14 Aug 1945, Chronology of Events Related to Stanley Civilian Internment Camp
We had finished our last meal of the day on Tuesday, 14 August when someone started a rumour: a strange story of a terrible bomb, its flash 'brighter than a thousand suns', which had devastated Japan. Frank Fisher brought it to St. Stephen's. Frank was full of stories, and always insisted they were true, so we listened politely to what he had to say. It was told to us in confidence and we promised not to repeat it. But the rumour, darting here and there like a glow-worm, soon spread through the camp.
Back in London the Daily Mirror leads off a page eight story with a touch of humour:
Several hundred fully-trained uniformed Civil Servants - prepared for any emergency - are standing by in India awaiting the Jap surrender.
They are to move into the British territories under occupation and restore administration. But then a more serious note:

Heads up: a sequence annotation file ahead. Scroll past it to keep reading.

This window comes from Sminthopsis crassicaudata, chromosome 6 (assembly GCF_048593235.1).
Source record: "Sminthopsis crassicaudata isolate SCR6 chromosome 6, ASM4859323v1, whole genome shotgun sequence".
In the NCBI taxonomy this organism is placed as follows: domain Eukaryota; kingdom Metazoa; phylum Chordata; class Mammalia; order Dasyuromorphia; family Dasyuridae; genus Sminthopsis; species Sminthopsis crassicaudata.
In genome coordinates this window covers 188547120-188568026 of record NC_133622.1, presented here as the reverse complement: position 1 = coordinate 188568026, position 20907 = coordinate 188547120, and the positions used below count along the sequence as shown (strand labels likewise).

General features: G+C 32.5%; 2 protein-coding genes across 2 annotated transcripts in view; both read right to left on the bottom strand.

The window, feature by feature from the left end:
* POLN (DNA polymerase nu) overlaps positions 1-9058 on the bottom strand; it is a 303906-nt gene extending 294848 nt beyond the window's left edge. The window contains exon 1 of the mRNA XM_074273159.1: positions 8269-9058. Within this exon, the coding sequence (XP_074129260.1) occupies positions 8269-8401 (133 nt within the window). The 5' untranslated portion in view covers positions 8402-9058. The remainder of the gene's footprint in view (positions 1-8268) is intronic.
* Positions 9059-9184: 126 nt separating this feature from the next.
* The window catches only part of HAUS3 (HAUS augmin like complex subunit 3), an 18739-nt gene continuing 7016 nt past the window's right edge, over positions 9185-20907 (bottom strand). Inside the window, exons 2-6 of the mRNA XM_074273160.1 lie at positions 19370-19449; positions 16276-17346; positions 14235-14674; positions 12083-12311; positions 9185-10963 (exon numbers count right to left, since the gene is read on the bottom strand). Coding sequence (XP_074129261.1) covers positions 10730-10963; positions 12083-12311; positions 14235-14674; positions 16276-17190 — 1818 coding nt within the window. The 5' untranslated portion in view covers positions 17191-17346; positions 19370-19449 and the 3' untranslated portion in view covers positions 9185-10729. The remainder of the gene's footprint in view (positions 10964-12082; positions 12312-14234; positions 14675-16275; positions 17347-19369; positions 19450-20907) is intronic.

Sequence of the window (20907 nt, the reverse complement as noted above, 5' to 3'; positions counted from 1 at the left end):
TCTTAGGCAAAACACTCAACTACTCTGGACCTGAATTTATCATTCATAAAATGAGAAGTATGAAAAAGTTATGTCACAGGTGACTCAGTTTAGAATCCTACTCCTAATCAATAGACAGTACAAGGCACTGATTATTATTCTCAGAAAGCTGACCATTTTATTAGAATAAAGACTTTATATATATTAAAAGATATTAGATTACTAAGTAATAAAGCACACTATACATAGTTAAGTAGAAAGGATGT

A special unit will be flown to Hong Kong where the plight of thousands of civilians is known to be desperate.
But the really significant developments are taking place in Tokyo against the background of continuing Russian advance through Manchuria and the war's biggest American air raid on Japan. On August 12 Emperor Hirohito had told other members of the Imperial family of his decision to surrender - with the proviso that the war would continue if the Allies refused to accept his own continued rule. Meetings of the War Cabinet yesterday and today eventually agree to accept the Emperor's decision. At about 11 p.m. today an Imperial Rescript announcing that Japan will accept the Potsdam Declaration of July 26 - in which the Allies set out their terms for bringing hostilities to a close - is transmitted to Berne and Stockholm to be sent on to Allied governments - in fact, most of the Japanese codes have been broken and Washington will learn about the surrender at about 3 a.m. tomorrow (August 15). Late this evening a recording is made of the Emperor reading the Rescript - it is to be broadcast on the radio tomorrow in order to bring the war irrevocably to an end. Up to 1000 military hardliners, who refuse to accept the surrender, enter the Imperial palace and spend much of the night trying to locate and destroy the recording. They fail to find it, and the attempted coup will be brought to an end tomorrow morning.
Stanley: Jean Gittins, Stanley: Behind Barbed Wire, 1982, 150
Events in Tokyo: Max Hastings, 2008, Nemesis, 554ff.